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When someone is diagnosed with an autoimmune disease, four out of five times, it’s a woman. Scientists have never been able to explain why women are at such greater risk of autoimmune disease, but new research published in Cell on February 1 could hold the answer. And the key lies in the X chromosome.
A team of researchers led by Stanford scientists found that a molecule called Xist (pronounced like “exist”) might be responsible for triggering a defense response in females that makes their immune system attack healthy cells. Most autoimmune diseases—like lupus, rheumatoid arthritis, and multiple sclerosis—occur when the body starts attacking its own proteins, the study explains.
Females have two X chromosomes (bundles of genetic material that instruct cells to create proteins), while men have one X and one Y. The study explains that Xist, which is made up of long strands of RNA intertwined with DNA and proteins, wraps around one of the X chromosomes in females in order to inactivate or “silence” that second set of code (if it’s not silenced, it would produce double the proteins needed to live, which can be fatal). Xist molecules only exist in women because they have two X chromosomes.
When female cells die naturally, Dr. Howard Chang, MD, PhD, the Stanford study lead, believes that in some cases the immune system may encounter Xist molecules with several proteins attached, confusing the immune system into thinking the molecules are foreign invaders. This, in turn, could lead the immune system to develop antibodies that attack Xist, according to The New York Times.
Xist isn’t usually expressed in male cells, so the Stanford study looked at male mice who were genetically modified to be able to produce Xist. “Once the male mice express Xist, they get much worse levels of immune disease,” Dr. Chang explained to The New York Times.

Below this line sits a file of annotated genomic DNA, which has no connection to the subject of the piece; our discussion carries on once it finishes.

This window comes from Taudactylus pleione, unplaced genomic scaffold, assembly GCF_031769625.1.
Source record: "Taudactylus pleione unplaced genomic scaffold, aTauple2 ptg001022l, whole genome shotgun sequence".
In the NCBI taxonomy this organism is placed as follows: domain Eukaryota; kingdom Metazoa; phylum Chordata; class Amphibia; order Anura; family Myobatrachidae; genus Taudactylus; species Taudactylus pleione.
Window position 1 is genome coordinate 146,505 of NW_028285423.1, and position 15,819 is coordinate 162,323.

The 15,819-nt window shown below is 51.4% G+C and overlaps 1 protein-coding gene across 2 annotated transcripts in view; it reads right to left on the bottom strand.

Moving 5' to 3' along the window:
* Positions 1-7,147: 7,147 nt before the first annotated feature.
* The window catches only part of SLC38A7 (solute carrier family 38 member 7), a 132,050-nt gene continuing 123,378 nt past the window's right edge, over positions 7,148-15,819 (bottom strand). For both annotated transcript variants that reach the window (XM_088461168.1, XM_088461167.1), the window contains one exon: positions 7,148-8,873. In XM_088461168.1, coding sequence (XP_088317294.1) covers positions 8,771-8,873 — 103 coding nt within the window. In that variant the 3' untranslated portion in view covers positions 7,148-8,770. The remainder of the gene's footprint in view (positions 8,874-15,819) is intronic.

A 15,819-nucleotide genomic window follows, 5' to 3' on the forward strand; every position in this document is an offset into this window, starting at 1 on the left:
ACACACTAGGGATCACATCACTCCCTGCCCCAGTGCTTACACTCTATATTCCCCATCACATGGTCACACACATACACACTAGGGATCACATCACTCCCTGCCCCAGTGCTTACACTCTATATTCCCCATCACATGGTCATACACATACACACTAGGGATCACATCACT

“This is like a completely different and novel explanation for female bias in immune disease,” Chang told Stat News. “What our study really showed was that it’s not just the second X chromosome, it’s actually a very special RNA that comes from that second X chromosome, and just that RNA perhaps plays a major role.”
However, other researchers think it’s too early to determine if an antibody response to Xist is the culprit, and more research is required, they told Stat News and The New York Times.
Still, the study emphasizes that a better understanding of how autoimmune diseases occur can help experts develop new tests that would be able to catch them sooner, and lead to more effective treatments.
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Rachel Carter is a health and wellness expert dedicated to helping readers lead healthier lives. With a background in nutrition, she offers evidence-based advice on fitness, nutrition, and mental well-being.